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Cross-Site Scripting vulnerability

Cross-Site Scripting vulnerability

by Andras Balogh -
Number of replies: 2
I am jumping through hoops with our IT folks about the security of webwork.
After 8 years of not having problems managing and using webwork under constant security scanning, they took webwork under their own management (after I installed it for them).
Everything looked fine, I even disabled the "Remember Me" button.
But now they switched to a new scanning software after the other hung,
and they say that webwork has "Cross-Site Scripting vulnerability".

Anybody knows about this? IT would like me to comment on it.
What should I say (other than obscenities)?
They used IBM Rational AppScan, and the output looks like
Vulnerable URL: https://webwork..../webwork2/math1342/
Total of 1 security issues in this URL
[1 of 1] Cross-Site Scripting
80 (child of 79)
Test Type: Vulnerable URL: CVE ID(s):
CWE ID(s):
Remediation Tasks:
Variant 1 of 4 [ID=7212]
79 (parent of 80,82)
Filter out hazardous characters from user input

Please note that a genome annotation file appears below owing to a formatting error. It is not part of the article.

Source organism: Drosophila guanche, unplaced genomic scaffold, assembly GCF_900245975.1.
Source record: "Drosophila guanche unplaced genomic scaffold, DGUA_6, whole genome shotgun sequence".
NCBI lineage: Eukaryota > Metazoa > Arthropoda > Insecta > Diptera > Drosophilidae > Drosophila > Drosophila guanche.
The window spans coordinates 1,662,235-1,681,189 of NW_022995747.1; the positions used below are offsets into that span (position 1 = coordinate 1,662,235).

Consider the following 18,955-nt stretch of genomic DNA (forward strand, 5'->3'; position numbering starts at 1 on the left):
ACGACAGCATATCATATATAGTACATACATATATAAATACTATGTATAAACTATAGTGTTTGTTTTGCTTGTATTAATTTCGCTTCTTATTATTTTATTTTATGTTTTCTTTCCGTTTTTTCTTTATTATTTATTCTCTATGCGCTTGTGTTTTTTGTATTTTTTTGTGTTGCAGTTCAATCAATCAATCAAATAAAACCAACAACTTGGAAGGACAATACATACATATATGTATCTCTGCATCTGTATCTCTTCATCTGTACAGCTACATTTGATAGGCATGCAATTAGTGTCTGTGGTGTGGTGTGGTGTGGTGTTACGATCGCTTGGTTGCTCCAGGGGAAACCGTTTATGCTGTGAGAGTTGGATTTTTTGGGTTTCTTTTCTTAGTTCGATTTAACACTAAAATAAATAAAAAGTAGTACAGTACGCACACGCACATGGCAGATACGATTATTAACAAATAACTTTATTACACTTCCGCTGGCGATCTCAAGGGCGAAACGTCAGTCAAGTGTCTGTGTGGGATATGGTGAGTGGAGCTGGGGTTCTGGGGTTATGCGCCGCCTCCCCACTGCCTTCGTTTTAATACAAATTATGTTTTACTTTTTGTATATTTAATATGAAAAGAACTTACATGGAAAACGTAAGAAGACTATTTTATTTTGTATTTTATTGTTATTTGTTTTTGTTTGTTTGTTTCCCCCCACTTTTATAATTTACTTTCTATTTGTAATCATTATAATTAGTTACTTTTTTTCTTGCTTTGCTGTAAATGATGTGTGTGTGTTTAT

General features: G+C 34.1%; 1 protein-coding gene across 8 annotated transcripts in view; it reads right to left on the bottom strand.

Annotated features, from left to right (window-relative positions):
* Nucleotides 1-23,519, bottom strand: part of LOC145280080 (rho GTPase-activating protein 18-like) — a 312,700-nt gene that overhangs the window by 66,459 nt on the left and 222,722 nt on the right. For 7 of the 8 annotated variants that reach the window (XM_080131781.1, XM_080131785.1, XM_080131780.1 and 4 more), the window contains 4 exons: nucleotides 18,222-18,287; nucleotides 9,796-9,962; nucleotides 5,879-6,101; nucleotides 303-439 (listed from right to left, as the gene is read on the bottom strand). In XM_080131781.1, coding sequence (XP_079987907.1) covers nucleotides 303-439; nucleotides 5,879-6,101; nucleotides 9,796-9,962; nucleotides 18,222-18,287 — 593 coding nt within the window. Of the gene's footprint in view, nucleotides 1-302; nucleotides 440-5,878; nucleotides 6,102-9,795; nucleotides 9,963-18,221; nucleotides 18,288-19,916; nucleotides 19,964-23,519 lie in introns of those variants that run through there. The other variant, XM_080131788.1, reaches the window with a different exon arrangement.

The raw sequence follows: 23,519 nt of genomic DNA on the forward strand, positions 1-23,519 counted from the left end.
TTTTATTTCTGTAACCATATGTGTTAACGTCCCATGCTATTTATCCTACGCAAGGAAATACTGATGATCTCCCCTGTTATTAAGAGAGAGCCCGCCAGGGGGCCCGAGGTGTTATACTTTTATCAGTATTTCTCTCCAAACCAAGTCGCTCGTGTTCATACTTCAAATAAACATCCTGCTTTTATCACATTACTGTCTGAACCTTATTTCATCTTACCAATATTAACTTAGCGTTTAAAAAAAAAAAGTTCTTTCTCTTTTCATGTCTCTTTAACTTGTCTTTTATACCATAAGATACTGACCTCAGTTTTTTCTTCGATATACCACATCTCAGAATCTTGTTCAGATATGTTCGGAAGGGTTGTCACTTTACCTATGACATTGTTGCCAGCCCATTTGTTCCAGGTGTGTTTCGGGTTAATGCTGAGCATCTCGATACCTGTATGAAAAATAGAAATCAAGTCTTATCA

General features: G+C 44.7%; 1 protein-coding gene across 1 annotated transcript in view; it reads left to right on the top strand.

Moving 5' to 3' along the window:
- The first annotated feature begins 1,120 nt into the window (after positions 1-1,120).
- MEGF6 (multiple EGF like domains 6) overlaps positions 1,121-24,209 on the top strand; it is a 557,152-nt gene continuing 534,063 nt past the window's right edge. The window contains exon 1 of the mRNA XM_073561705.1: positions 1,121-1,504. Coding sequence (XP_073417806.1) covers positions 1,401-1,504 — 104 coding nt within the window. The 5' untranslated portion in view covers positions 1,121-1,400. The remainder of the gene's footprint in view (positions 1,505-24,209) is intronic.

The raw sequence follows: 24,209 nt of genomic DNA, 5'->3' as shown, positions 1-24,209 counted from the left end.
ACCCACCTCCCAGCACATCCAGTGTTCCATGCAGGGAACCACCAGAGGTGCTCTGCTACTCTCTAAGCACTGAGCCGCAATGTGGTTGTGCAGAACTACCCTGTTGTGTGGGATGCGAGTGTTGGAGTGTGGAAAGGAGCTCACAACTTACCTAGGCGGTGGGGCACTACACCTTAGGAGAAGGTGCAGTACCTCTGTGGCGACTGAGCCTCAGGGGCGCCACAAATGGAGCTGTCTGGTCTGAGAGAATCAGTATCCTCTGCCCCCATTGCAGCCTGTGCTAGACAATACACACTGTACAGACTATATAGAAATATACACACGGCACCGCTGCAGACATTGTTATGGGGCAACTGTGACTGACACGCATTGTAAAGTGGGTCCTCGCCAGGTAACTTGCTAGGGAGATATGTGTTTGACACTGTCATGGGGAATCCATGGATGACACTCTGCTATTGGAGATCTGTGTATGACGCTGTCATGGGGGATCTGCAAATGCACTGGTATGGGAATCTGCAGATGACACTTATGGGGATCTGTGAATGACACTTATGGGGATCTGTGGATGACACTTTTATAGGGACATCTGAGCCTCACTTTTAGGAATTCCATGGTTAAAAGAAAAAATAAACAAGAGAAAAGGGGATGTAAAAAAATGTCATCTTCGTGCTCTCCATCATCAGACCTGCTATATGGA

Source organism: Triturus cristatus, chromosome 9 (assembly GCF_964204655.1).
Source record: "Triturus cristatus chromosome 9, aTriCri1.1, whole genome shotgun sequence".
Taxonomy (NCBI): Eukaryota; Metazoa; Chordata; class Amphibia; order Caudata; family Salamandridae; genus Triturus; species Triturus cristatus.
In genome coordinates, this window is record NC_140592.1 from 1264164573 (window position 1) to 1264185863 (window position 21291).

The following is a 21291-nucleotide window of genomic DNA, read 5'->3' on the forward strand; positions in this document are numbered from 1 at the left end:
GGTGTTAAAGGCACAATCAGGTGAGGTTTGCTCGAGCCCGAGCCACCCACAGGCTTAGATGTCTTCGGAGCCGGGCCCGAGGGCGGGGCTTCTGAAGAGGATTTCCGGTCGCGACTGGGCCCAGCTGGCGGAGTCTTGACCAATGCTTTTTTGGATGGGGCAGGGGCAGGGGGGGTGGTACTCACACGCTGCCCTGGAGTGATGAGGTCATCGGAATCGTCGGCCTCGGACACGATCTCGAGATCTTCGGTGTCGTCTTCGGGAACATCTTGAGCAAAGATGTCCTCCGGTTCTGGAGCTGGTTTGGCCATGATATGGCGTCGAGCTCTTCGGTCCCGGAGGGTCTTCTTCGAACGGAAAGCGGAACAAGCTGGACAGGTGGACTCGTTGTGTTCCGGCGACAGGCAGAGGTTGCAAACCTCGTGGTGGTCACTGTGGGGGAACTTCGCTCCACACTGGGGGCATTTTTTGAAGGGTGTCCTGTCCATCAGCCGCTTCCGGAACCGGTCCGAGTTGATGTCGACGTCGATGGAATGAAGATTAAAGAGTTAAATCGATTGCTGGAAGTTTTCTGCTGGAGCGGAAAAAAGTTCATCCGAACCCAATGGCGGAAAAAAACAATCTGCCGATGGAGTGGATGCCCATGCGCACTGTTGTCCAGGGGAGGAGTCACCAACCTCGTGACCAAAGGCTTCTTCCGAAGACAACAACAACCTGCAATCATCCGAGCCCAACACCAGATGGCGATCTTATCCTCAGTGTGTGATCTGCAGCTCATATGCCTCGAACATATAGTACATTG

The following changes were applied to the original request:
• Removed parameter 'user'
• Removed parameter 'passwd'
• Added parameter '--></script><script>alert(15465)</script>'
8/28/2012 12:36:06 PM 8/16
• Removed HTTP header 'Content-Type' • Set method to 'ET'
Validation In Response:
• ion/x-www-form-urlencoded" id="login_form">
<input type="hidden" name="" value="" ></script><script>alert(15465)</script> ="" /><br /><br /><label for="uname" id="uname_label">Username: </label><input name="user"
The test result seems to indicate a vulnerability because Appscan successfully embedded a script in the response, which will be executed when the page loads in the user's browser.

In reply to Andras Balogh

Re: Cross-Site Scripting vulnerability

by Jason Aubrey -
Hi Andras,

My IT department did a scan with that exact software I believe a few years ago. At that time, they also uncovered css vulnerabilities which Mike promptly fixed, and my IT people signed off on webwork. (I can provide you with the report.) If you haven't updated in a while, it's possible an update will get those fixes, but it is very possible there are other or new css vulnerabilities.  

My approach was to work closely with them to identify the blockers and they were very happy with how quickly the problems were addressed (thanks to Mike).  My advice would be to ask for as much detail as they are willing to share with you about the vulnerabilities, and then we can start fixing them.  If you can meet us on IRC that would make it easier to discuss specifics.